Friday, 1 November 2013
On the AC electrical system alone, Tesla held 40 basic U.S. patents, which he later sold to George Westinghouse, an American engineer and business man who was determined to supply the nation with the Tesla's AC system. He would succeed in doing just that, not long after purchasing Tesla's patents. Around this time, conflict arose between Tesla and Edison, as Edison was determined to sell his direct-current system to the nation. According to the Tesla Memorial Society of New York, Tesla-Westinghouse ultimately won out because Tesla's system was "a superior technology," presenting greater "progress of both America and the world" than Edison's DC system. Outside of his AC system patents, Tesla sold several other patent rights to Westinghouse.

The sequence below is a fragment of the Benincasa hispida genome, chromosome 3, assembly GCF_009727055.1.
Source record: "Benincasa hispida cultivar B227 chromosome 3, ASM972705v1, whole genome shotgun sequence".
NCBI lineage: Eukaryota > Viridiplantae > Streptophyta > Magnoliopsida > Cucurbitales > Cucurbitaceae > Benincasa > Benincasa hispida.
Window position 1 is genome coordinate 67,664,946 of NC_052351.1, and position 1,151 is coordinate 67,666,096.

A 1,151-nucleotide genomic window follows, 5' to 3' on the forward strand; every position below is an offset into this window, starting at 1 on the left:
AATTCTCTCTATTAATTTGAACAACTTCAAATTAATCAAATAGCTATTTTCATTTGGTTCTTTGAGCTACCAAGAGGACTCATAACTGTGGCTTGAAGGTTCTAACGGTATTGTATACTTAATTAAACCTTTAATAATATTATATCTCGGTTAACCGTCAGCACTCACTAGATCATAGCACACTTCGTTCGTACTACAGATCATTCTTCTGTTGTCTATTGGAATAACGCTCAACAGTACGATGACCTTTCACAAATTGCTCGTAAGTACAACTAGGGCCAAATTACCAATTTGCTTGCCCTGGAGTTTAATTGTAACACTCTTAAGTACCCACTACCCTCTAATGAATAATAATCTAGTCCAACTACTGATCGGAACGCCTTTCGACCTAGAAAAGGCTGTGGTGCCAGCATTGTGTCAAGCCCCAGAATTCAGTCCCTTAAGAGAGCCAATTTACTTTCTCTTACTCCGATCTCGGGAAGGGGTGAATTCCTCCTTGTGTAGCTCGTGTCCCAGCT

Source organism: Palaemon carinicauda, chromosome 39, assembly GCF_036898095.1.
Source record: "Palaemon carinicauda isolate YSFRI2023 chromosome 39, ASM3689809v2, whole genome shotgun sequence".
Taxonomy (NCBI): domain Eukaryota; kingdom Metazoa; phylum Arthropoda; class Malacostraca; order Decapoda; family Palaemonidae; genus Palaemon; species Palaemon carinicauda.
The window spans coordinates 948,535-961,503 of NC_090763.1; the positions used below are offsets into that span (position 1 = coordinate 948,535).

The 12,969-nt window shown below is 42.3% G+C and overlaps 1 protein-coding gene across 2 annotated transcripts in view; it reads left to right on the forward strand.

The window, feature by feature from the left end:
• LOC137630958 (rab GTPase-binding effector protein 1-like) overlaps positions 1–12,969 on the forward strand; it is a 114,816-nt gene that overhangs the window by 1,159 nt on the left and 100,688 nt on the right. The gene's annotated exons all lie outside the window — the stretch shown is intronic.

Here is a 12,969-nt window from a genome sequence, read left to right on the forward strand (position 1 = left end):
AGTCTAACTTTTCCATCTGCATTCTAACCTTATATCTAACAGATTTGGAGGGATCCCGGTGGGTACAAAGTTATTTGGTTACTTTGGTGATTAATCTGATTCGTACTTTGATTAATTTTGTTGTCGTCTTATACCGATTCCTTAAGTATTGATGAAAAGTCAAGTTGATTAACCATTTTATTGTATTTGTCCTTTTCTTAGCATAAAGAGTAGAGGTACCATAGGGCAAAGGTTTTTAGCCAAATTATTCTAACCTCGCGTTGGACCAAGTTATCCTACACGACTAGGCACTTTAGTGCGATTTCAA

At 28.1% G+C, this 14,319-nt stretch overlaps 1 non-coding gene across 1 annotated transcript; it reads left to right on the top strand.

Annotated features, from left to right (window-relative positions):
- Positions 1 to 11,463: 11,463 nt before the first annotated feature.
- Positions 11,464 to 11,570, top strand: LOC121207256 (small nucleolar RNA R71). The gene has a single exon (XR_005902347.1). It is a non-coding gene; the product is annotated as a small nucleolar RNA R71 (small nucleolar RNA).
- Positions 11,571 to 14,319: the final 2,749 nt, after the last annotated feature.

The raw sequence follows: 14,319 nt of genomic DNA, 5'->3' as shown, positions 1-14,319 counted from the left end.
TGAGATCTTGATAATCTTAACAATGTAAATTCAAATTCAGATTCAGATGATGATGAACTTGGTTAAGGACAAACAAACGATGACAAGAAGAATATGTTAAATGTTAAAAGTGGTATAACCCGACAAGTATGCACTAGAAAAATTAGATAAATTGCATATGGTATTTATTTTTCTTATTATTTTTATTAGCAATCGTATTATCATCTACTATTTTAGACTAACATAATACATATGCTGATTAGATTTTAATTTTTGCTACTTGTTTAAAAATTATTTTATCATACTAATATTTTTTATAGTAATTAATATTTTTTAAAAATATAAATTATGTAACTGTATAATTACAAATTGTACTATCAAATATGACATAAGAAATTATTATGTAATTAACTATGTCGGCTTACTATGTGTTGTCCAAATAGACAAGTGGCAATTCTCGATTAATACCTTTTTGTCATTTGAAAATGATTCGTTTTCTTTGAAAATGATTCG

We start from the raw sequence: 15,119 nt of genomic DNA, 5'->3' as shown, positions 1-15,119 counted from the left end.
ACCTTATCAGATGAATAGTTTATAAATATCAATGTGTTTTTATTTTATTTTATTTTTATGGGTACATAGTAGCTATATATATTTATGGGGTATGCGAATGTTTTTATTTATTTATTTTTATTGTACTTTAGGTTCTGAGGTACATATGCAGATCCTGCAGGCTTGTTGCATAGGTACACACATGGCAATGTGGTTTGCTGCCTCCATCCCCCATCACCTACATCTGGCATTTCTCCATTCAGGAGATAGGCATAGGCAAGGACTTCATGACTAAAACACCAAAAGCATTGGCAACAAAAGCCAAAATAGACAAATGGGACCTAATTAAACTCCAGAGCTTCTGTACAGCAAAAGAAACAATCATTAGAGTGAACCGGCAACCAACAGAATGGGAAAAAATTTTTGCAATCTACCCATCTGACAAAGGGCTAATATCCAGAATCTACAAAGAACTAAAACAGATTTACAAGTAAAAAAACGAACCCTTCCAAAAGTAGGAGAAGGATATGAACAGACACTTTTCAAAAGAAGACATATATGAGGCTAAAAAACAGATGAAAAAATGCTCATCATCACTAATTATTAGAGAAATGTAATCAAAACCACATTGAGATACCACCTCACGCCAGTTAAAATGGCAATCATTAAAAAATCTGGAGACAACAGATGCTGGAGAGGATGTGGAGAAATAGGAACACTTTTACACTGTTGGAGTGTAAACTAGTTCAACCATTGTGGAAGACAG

At the 1893 World Columbian Exposition, held in Chicago, Tesla conducted demonstrations of his AC system, which soon became the standard power system of the 20th century, and has remained the worldwide standard ever since. Two years later, in 1895, Tesla designed the first hydroelectric powerplant at Niagara Falls, a feat that was highly publicized throughout the world.
Around 1900—nearly a decade later after inventing the "Tesla coil"—Tesla began working on his boldest project yet: Building a global communication system—through a large, electrical tower—for sharing information and providing free electricity throughout the world.